“Globally, wages in the fashion industry are only half of what could be considered a living wage. There are an average of 5.6 accidents per 100 workers – nearly double compared to similar industries. Our brands ensure their workers are paid a living wage in a safe environment.” Honest Department
The collections, ‘Under £50’, ‘Going Out’, ‘Chasing Summer’ and ‘Workwear’ are filled with carefully selected wardrobe basics and contemporary pieces featuring feminine styles and classic silhouettes from lust-worthy ethical labels such as Symbology, All the Wild Roses, Diarte, Dorsu and Sugarhill Brighton just to name a few. Each piece is undeniably fashionable, but has the capacity to stay ‘on trend’ season-on-season, year-on-year.
“Every item we curate must stand on its own in terms of design — we stock fashion that everyone would want to wear, wether they are an eco-fashionista or not.”
We were keen to gain more business insights from this kick-ass female entrepreneur, so we interviewed Claudia Radu to learn the ins and outs of running a startup conscious fashion business.
EWP: Highlights of running your business?
Claudia Radu: Being able to use my creativity and passion freely is definitely my favourite part. We haven’t been around for long but I’m most proud of the positive and friendly culture amongst everyone we work with. Part of my job is to make sure everyone has what they need and are in the right environment to do what they do best, so I’m always thrilled when people say they had a great time working with us.
EWP: Any entrepreneurial challenges?
CR: The most challenging aspect is sometimes not knowing where to look for an answer, and even when you find it, wondering if it’s the right answer. When you have a ‘boss’, you have someone to turn to when you’ve run out of ideas. Knowing you are solely responsible for the decisions you take for your business is definitely not easy, especially if your missions it to ‘do good’.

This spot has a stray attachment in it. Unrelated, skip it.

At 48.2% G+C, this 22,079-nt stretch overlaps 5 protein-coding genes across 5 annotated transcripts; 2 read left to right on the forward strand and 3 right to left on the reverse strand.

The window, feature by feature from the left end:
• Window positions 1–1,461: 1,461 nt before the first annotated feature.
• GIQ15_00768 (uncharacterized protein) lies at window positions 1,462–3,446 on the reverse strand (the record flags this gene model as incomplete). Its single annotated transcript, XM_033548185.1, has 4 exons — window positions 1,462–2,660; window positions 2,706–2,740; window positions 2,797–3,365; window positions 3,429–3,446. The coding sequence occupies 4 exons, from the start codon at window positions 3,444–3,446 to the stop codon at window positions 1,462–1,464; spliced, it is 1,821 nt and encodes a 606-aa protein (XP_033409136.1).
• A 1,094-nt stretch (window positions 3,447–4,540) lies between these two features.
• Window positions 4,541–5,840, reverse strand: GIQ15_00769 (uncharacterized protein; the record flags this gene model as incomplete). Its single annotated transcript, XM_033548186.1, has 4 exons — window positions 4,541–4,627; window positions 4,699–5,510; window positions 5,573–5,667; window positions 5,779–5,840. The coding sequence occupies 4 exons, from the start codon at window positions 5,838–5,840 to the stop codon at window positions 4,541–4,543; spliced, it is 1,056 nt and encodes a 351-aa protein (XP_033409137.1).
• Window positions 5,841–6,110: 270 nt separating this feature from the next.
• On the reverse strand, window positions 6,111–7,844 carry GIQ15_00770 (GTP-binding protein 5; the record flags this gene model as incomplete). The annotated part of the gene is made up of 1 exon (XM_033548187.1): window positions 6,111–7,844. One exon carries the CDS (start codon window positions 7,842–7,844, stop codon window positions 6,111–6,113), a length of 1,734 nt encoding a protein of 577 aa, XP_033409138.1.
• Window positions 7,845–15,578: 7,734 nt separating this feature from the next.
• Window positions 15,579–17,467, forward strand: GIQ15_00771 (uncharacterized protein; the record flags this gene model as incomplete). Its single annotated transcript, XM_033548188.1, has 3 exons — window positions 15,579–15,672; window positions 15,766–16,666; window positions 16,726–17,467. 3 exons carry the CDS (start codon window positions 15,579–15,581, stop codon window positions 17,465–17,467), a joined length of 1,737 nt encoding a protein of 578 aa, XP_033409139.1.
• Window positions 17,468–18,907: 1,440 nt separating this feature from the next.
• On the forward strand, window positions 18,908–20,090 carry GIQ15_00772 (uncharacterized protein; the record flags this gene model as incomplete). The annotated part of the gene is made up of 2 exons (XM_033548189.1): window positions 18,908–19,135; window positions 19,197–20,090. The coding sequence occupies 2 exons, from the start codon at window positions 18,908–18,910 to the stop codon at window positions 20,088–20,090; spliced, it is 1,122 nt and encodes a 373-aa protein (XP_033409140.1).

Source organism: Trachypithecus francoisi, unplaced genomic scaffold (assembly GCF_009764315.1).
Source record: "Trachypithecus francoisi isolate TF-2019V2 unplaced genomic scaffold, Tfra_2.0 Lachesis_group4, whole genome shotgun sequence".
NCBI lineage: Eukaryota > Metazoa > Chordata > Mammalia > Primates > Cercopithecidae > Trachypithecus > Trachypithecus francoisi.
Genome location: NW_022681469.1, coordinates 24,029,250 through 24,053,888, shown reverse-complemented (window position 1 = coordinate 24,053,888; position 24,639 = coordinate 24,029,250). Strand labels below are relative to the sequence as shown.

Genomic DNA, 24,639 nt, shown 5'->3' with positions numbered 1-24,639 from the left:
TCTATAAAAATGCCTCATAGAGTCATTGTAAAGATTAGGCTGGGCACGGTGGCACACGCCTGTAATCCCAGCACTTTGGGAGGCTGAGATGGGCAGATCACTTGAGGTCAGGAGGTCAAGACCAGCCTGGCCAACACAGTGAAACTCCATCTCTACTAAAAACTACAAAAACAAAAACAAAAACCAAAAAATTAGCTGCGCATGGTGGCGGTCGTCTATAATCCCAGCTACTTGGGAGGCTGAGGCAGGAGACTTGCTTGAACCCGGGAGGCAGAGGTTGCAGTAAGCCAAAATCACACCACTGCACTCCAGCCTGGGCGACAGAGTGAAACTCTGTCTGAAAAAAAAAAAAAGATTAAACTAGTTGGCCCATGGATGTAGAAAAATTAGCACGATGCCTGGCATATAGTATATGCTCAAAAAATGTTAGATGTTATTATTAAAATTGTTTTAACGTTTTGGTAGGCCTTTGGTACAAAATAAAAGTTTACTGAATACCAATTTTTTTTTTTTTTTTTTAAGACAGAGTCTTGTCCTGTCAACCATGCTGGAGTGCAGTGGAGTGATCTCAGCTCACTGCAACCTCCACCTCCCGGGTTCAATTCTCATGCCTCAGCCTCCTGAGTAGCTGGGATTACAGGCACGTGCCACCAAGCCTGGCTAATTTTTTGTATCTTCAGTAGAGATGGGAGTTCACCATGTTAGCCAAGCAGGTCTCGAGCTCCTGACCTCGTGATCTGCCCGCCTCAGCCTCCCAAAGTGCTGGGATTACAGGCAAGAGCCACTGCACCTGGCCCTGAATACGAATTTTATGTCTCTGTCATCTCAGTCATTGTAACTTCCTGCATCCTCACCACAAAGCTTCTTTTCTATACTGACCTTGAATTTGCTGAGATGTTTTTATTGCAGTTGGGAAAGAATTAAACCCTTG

EWP: Favourite sustainable lifestyle brands?
CR: Maybe not the first thing most people would think of, but I love the Ecovero range of eco-friendly cleaning supplies! Their factories are environmentally conscious, the ingredients they use are naturally derived – and it’s not expensive either. I also love the Salt of The Earth deodorant.
EWP: How do you unwind after a big work day?
CR: I love to cuddle up on the couch with my partner and our dog for a quiet movie night. That being said, I am not opposed to a fun night out with my friends after a tough week!
EWP: Best business compliment you’ve ever received?
CR: I don’t think I have one favourite, but whenever people reach out to tell me they love what we‘re doing and what we stand for, it makes it all so worth it.
EWP: People, books and films that have influenced your sustainable thinking?
CR:Joseph Stiglitz’ ‘The Price of Inequality’ and Dani Rodrik’s ‘The Globalization Paradox’ must be the two books that riled me up against capitalism the most and shaped my outlook on corporate responsibility vis-à-vis communities and the environment, and the necessity of wealth redistribution.
I’m a huge fan of Safia Minney – the work she has done to raise awareness around ethical fashion and Fairtrade in general is incredible! Her book ‘Slow Fashion’ has been incredibly useful in shaping our companies’ internal process and policies. Blogs such as Sustainably Chic, Marta Canga and of course, EWP have provided me with so many tips and tricks on living a sustainable lifestyle. Lastly, the now cult documentary The True Cost was shocking – I was already familiar with the wrongdoings of the industry but seeing it with my eyes, on film, shook me to the core.
EWP: What are some things that you’d like customers to know that you rarely communicate or promote on social media?
CR: This is quite a hard question! We try to be as transparent as possible so there‘s not much to tell about Honest Department that you can‘t find on our website. Personally, however, I would like people to know that I am reading every single comment and email sent my way! I take everything to heart – the good, the bad and the ugly – so if you think you have an idea on how we can improve ourselves, please reach out and talk to me.
EWP: Quotes you live by?
CR: Sent to me by one of my bestest of friends whilst I was going through a rough time:
“And to demand too much is the surest way of getting less than is possible..” – Bertrand Russell
“There’s no need to worry. If something can be changed, change it. If something cannot be changed, accept it.” – Unknown
“When you don’t know what to do, look at your values and they will show you the answer.” – My dad
Disclosure: This post was sponsored by Honest Department. Opinions expressed are the writer’s own. Images supplied. Editorial photography by Anna Anagnostou. All other images by We Are Studio. Specific product information is checked with the business. For more information about our policies, click here.